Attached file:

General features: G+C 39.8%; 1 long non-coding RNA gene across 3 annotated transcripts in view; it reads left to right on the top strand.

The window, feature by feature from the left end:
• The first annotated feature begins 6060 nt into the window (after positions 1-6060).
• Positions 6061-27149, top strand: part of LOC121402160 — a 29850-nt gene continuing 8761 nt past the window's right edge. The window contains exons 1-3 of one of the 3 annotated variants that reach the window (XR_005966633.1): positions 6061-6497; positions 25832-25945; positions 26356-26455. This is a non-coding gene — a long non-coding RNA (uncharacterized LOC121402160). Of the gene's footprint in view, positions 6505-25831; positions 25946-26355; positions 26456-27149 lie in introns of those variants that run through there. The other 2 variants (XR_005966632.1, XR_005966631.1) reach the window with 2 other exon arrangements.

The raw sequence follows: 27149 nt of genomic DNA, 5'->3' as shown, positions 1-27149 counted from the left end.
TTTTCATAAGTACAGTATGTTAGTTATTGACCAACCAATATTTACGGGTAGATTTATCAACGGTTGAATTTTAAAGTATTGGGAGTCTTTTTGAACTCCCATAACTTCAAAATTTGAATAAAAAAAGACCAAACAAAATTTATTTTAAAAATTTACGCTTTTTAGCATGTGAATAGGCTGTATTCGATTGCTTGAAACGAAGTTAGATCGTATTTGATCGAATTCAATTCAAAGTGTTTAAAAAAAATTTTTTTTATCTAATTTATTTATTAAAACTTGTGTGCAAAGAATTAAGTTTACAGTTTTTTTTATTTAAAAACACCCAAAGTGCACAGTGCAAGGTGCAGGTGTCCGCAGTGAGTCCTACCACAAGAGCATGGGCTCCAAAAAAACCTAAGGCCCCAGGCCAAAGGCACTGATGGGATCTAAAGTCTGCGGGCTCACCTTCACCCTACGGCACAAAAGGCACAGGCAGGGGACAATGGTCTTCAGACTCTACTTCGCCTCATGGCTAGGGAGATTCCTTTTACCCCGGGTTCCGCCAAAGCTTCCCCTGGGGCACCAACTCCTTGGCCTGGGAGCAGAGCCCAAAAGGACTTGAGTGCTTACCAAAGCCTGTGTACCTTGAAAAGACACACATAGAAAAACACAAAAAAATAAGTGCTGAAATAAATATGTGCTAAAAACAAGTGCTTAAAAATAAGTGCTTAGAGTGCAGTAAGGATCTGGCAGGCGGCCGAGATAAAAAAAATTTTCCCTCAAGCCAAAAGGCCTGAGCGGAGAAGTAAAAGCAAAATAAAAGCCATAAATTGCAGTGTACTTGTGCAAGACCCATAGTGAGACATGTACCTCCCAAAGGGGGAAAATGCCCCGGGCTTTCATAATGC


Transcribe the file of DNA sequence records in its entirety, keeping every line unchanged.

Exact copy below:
General features: G+C 39.8%; 1 long non-coding RNA gene across 3 annotated transcripts in view; it reads left to right on the top strand.

The window, feature by feature from the left end:
• The first annotated feature begins 6060 nt into the window (after positions 1-6060).
• Positions 6061-27149, top strand: part of LOC121402160 — a 29850-nt gene continuing 8761 nt past the window's right edge. The window contains exons 1-3 of one of the 3 annotated variants that reach the window (XR_005966633.1): positions 6061-6497; positions 25832-25945; positions 26356-26455. This is a non-coding gene — a long non-coding RNA (uncharacterized LOC121402160). Of the gene's footprint in view, positions 6505-25831; positions 25946-26355; positions 26456-27149 lie in introns of those variants that run through there. The other 2 variants (XR_005966632.1, XR_005966631.1) reach the window with 2 other exon arrangements.

The raw sequence follows: 27149 nt of genomic DNA, 5'->3' as shown, positions 1-27149 counted from the left end.
TTTTCATAAGTACAGTATGTTAGTTATTGACCAACCAATATTTACGGGTAGATTTATCAACGGTTGAATTTTAAAGTATTGGGAGTCTTTTTGAACTCCCATAACTTCAAAATTTGAATAAAAAAAGACCAAACAAAATTTATTTTAAAAATTTACGCTTTTTAGCATGTGAATAGGCTGTATTCGATTGCTTGAAACGAAGTTAGATCGTATTTGATCGAATTCAATTCAAAGTGTTTAAAAAAAATTTTTTTTATCTAATTTATTTATTAAAACTTGTGTGCAAAGAATTAAGTTTACAGTTTTTTTTATTTAAAAACACCCAAAGTGCACAGTGCAAGGTGCAGGTGTCCGCAGTGAGTCCTACCACAAGAGCATGGGCTCCAAAAAAACCTAAGGCCCCAGGCCAAAGGCACTGATGGGATCTAAAGTCTGCGGGCTCACCTTCACCCTACGGCACAAAAGGCACAGGCAGGGGACAATGGTCTTCAGACTCTACTTCGCCTCATGGCTAGGGAGATTCCTTTTACCCCGGGTTCCGCCAAAGCTTCCCCTGGGGCACCAACTCCTTGGCCTGGGAGCAGAGCCCAAAAGGACTTGAGTGCTTACCAAAGCCTGTGTACCTTGAAAAGACACACATAGAAAAACACAAAAAAATAAGTGCTGAAATAAATATGTGCTAAAAACAAGTGCTTAAAAATAAGTGCTTAGAGTGCAGTAAGGATCTGGCAGGCGGCCGAGATAAAAAAAATTTTCCCTCAAGCCAAAAGGCCTGAGCGGAGAAGTAAAAGCAAAATAAAAGCCATAAATTGCAGTGTACTTGTGCAAGACCCATAGTGAGACATGTACCTCCCAAAGGGGGAAAATGCCCCGGGCTTTCATAATGC